Below is a viewpoint from the Foresight Africa 2023 report, which explores top priorities for the region in the coming year. Read the full chapter on health.
The COVID-19 pandemic revealed that coordination and collaboration between countries on surveillance and epidemic intelligence were poor and led to ineffective and inefficient decision-making. This poor collaboration was not limited to countries with poor capacity but applied also to countries with advanced capacities and good socio-economic relations.
Dr. Chikwe Ihekweazu
Assistant Director-General - WHO Hub for Pandemic and Epidemic Intelligence
While many countries generate data, the potential for meaningful analysis remains underutilized as the data are collected in ad hoc ways, with differing standards that are not sufficiently connected to answer complex questions. The pandemic also revealed that channels of coordination for countries to learn from each other and produce global models, or share national insights was limited. Moreover, many countries have not prioritized the development of public health surveillance and intelligence systems on account of limited capacities and scarce resources.
Clearly, there are immense benefits to be gained from better sharing of data related to health risks, vulnerabilities, and outcomes. The sharing of data can facilitate timely response, robust research, and overall, better-informed policy outcomes. Despite these benefits, several barriers and challenges to data sharing persist.
In response to an increased number of disease outbreaks affecting African countries, the World Health Organization (WHO) Africa Regional Office (AFRO) introduced the Integrated Disease Surveillance and Response (IDSR) framework in 1998. IDSR was introduced to strengthen data collection, analysis, and use in African countries. The overall goal is to improve the detection and response to the leading causes of illness, death, and disability in the region. Regrettably, this strategy never received the due investments it needed, and implementation was very poor. Both local and global resource streams favored vertical disease programs over an integrated approach. Nevertheless, in some countries, its introduction led to improvements, including improved timeliness and completeness of surveillance data, increased national-level review, and better use of surveillance data for outbreak preparedness and response.
In addition to data on disease occurrence, and outcome, there is also a complex web of interconnected biological, public health, and economic factors that contribute to the emergence and spread of diseases. Yet, data collected from these other drivers are often not systematically connected or shared with health data, leading to limited opportunities to determine their impact on risk. For example, in many African countries, there are limited platforms for data sharing and cross-sector analysis between human and animal health sectors, despite the increased occurrence of zoonotic diseases.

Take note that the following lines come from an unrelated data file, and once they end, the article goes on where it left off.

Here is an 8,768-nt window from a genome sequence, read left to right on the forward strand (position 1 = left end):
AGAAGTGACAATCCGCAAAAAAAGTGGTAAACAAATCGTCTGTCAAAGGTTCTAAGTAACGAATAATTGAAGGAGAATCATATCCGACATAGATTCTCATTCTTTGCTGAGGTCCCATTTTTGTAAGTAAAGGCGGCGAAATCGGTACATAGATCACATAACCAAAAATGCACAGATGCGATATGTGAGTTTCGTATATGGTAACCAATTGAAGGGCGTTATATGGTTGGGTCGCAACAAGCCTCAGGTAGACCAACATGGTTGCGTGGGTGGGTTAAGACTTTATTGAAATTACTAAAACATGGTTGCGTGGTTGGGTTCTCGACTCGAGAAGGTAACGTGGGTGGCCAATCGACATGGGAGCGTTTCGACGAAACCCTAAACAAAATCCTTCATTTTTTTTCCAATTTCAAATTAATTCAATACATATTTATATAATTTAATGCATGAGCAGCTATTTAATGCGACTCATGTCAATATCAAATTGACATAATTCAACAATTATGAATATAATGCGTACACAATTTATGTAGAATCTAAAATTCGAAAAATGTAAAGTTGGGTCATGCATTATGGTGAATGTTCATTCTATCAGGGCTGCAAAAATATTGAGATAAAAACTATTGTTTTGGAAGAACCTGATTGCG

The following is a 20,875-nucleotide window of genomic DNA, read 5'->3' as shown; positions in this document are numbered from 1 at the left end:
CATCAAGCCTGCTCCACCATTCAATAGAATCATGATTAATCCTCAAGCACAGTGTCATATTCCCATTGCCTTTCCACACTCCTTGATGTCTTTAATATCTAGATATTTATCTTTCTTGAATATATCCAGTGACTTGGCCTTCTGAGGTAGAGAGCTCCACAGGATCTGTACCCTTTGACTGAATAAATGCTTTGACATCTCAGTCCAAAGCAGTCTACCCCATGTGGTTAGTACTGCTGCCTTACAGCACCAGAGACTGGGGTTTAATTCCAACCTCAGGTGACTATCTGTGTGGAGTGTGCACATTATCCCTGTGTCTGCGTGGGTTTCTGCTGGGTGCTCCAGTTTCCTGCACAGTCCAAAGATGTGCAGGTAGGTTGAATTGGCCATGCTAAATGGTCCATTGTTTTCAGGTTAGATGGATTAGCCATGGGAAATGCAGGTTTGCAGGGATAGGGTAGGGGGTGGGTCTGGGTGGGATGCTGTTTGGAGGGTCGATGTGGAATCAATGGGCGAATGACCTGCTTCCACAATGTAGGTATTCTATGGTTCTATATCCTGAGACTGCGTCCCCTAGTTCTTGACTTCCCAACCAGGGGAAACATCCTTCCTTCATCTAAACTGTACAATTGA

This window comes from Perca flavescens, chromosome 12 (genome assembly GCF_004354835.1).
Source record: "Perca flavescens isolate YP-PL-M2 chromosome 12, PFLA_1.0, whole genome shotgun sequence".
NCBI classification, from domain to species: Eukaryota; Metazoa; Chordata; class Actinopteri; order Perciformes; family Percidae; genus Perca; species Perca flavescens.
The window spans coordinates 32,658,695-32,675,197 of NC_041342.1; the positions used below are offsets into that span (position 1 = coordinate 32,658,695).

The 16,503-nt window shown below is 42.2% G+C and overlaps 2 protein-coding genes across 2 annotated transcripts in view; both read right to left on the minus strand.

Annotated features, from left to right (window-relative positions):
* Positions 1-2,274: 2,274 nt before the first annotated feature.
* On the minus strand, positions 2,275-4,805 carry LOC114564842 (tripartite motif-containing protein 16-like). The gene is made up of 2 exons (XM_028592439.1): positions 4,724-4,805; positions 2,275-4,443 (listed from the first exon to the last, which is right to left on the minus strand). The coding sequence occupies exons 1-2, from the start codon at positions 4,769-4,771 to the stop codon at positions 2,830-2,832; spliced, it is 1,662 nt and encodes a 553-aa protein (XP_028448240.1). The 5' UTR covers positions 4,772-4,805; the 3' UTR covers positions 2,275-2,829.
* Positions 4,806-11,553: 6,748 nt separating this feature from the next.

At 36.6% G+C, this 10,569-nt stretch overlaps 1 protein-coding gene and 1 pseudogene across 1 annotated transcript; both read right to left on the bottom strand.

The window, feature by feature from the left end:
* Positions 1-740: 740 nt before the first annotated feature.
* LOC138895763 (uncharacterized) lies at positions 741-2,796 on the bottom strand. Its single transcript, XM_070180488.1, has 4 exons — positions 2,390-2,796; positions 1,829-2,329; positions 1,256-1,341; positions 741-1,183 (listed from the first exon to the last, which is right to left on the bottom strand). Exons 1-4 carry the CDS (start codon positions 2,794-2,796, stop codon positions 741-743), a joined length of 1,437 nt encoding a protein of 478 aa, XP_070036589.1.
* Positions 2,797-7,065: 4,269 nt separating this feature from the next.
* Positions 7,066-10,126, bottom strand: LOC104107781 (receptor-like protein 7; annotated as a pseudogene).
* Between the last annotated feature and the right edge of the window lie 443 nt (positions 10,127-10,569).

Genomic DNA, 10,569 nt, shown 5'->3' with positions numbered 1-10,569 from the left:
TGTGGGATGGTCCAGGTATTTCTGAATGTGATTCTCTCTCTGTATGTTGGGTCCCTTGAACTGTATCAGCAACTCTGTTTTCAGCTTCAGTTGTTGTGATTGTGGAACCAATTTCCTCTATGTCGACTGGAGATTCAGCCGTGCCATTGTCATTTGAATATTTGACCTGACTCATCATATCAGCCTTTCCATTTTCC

Several countries in Africa are at different phases in building their data collection, analysis, and broader epidemic intelligence capabilities. Many are in the process of digitalizing their surveillance systems. However, these processes are proceeding in an organic, uncoordinated manner.
Several countries in Africa are at different phases in building their data collection, analysis, and broader epidemic intelligence capabilities. Many are in the process of digitalizing their surveillance systems. However, these processes are proceeding in an organic, uncoordinated manner as countries make critical decisions on what software and hardware to use, without getting appropriate strategic and technical advice.
The WHO through its new Pandemic and Epidemic Intelligence Hub in Berlin, working in collaboration with the Africa Regional Office (AFRO) is putting together processes, guidelines, and tools to support African countries in developing their surveillance and intelligence infrastructure. A peer-to-peer learning environment will also be created and nurtured to enable sharing between countries.
Several African countries face competing priorities—from frequent infectious disease outbreaks to an increasing prevalence of non-communicable diseases, as well as challenging socio-economic indicators. The available resources are limited, and areas such as surveillance system and epidemic intelligence strengthening are underresourced. Factors such as the limited availability of health workers and infrastructure often affect the ability to collect, analyze, report, and use data.
Despite the challenges, there remains immense potential for the region. The increased focus on these capabilities by the WHO Hub for Pandemic and Epidemic Intelligence, and the growth of regional health organizations such as the Africa CDC, present an opportunity to strengthen epidemic intelligence in the region. In addition, recognizing the challenges facing African countries, the Hub is developing a collaborative intelligence approach clustered around three activities: Connect data, solutions, and communities of practice globally; innovate solutions and processes; and strengthen capabilities for forecasting, detection, and assessment of risks to provide actionable insights for prevention, preparedness, response, and recovery from health threats and emergencies.
The future of public health in Africa, and indeed across the world, rests in large part on the ability of countries to leverage the use of data through sharing and linking data and learning from each other.